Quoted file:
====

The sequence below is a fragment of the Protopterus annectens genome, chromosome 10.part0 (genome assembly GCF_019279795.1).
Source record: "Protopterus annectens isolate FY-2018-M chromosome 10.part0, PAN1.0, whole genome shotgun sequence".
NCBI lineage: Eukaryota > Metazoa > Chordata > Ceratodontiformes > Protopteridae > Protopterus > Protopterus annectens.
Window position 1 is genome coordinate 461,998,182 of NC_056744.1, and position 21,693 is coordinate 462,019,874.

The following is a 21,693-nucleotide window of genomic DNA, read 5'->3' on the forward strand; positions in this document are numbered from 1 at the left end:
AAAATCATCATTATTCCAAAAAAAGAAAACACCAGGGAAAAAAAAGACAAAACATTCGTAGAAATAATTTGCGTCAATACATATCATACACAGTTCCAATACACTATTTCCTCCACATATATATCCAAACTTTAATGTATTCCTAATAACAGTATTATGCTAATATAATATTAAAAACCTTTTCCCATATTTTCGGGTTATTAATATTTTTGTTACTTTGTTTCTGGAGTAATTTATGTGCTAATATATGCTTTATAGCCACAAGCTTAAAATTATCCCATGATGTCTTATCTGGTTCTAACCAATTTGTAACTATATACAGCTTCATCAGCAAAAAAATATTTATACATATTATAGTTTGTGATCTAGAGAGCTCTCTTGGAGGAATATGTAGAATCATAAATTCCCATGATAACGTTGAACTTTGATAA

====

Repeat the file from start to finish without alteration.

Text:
The sequence below is a fragment of the Protopterus annectens genome, chromosome 10.part0 (genome assembly GCF_019279795.1).
Source record: "Protopterus annectens isolate FY-2018-M chromosome 10.part0, PAN1.0, whole genome shotgun sequence".
NCBI lineage: Eukaryota > Metazoa > Chordata > Ceratodontiformes > Protopteridae > Protopterus > Protopterus annectens.
Window position 1 is genome coordinate 461,998,182 of NC_056744.1, and position 21,693 is coordinate 462,019,874.

The following is a 21,693-nucleotide window of genomic DNA, read 5'->3' on the forward strand; positions in this document are numbered from 1 at the left end:
AAAATCATCATTATTCCAAAAAAAGAAAACACCAGGGAAAAAAAAGACAAAACATTCGTAGAAATAATTTGCGTCAATACATATCATACACAGTTCCAATACACTATTTCCTCCACATATATATCCAAACTTTAATGTATTCCTAATAACAGTATTATGCTAATATAATATTAAAAACCTTTTCCCATATTTTCGGGTTATTAATATTTTTGTTACTTTGTTTCTGGAGTAATTTATGTGCTAATATATGCTTTATAGCCACAAGCTTAAAATTATCCCATGATGTCTTATCTGGTTCTAACCAATTTGTAACTATATACAGCTTCATCAGCAAAAAAATATTTATACATATTATAGTTTGTGATCTAGAGAGCTCTCTTGGAGGAATATGTAGAATCATAAATTCCCATGATAACGTTGAACTTTGATAA